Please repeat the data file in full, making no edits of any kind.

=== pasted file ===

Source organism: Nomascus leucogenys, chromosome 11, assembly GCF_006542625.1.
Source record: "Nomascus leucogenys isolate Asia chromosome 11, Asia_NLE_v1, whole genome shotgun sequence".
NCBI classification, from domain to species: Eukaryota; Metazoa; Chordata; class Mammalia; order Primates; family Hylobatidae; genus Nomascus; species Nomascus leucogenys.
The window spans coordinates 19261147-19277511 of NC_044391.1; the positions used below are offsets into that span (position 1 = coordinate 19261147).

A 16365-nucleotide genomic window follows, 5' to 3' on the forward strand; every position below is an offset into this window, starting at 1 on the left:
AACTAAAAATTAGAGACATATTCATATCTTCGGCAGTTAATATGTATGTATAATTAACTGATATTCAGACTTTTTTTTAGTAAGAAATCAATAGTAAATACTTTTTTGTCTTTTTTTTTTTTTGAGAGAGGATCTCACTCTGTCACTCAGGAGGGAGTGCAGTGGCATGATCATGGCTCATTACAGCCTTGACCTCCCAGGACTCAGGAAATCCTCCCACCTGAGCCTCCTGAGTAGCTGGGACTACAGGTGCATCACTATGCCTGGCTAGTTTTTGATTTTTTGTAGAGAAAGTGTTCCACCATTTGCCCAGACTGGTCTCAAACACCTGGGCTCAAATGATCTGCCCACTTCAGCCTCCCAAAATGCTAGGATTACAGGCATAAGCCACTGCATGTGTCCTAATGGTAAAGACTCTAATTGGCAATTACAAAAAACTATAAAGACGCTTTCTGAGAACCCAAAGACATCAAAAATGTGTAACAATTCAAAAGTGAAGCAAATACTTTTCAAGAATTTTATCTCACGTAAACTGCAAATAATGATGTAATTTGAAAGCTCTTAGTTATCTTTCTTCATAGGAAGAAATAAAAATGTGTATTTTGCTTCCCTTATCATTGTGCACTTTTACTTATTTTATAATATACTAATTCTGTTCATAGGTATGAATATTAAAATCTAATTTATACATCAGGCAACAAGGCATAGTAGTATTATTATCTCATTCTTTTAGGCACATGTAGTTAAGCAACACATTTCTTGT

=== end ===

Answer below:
Source organism: Nomascus leucogenys, chromosome 11, assembly GCF_006542625.1.
Source record: "Nomascus leucogenys isolate Asia chromosome 11, Asia_NLE_v1, whole genome shotgun sequence".
NCBI classification, from domain to species: Eukaryota; Metazoa; Chordata; class Mammalia; order Primates; family Hylobatidae; genus Nomascus; species Nomascus leucogenys.
The window spans coordinates 19261147-19277511 of NC_044391.1; the positions used below are offsets into that span (position 1 = coordinate 19261147).

A 16365-nucleotide genomic window follows, 5' to 3' on the forward strand; every position below is an offset into this window, starting at 1 on the left:
AACTAAAAATTAGAGACATATTCATATCTTCGGCAGTTAATATGTATGTATAATTAACTGATATTCAGACTTTTTTTTAGTAAGAAATCAATAGTAAATACTTTTTTGTCTTTTTTTTTTTTTGAGAGAGGATCTCACTCTGTCACTCAGGAGGGAGTGCAGTGGCATGATCATGGCTCATTACAGCCTTGACCTCCCAGGACTCAGGAAATCCTCCCACCTGAGCCTCCTGAGTAGCTGGGACTACAGGTGCATCACTATGCCTGGCTAGTTTTTGATTTTTTGTAGAGAAAGTGTTCCACCATTTGCCCAGACTGGTCTCAAACACCTGGGCTCAAATGATCTGCCCACTTCAGCCTCCCAAAATGCTAGGATTACAGGCATAAGCCACTGCATGTGTCCTAATGGTAAAGACTCTAATTGGCAATTACAAAAAACTATAAAGACGCTTTCTGAGAACCCAAAGACATCAAAAATGTGTAACAATTCAAAAGTGAAGCAAATACTTTTCAAGAATTTTATCTCACGTAAACTGCAAATAATGATGTAATTTGAAAGCTCTTAGTTATCTTTCTTCATAGGAAGAAATAAAAATGTGTATTTTGCTTCCCTTATCATTGTGCACTTTTACTTATTTTATAATATACTAATTCTGTTCATAGGTATGAATATTAAAATCTAATTTATACATCAGGCAACAAGGCATAGTAGTATTATTATCTCATTCTTTTAGGCACATGTAGTTAAGCAACACATTTCTTGT